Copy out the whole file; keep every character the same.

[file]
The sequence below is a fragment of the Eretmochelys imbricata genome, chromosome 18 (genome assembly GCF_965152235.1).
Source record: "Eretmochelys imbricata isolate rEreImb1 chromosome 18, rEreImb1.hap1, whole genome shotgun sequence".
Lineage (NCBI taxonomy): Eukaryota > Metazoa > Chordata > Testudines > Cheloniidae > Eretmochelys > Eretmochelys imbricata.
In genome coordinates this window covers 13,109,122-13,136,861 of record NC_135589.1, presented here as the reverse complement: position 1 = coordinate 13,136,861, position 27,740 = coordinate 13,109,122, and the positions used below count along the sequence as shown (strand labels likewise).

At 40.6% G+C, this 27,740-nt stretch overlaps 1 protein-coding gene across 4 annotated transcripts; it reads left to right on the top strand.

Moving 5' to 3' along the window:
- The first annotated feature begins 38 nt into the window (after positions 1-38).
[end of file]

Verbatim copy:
The sequence below is a fragment of the Eretmochelys imbricata genome, chromosome 18 (genome assembly GCF_965152235.1).
Source record: "Eretmochelys imbricata isolate rEreImb1 chromosome 18, rEreImb1.hap1, whole genome shotgun sequence".
Lineage (NCBI taxonomy): Eukaryota > Metazoa > Chordata > Testudines > Cheloniidae > Eretmochelys > Eretmochelys imbricata.
In genome coordinates this window covers 13,109,122-13,136,861 of record NC_135589.1, presented here as the reverse complement: position 1 = coordinate 13,136,861, position 27,740 = coordinate 13,109,122, and the positions used below count along the sequence as shown (strand labels likewise).

At 40.6% G+C, this 27,740-nt stretch overlaps 1 protein-coding gene across 4 annotated transcripts; it reads left to right on the top strand.

Moving 5' to 3' along the window:
- The first annotated feature begins 38 nt into the window (after positions 1-38).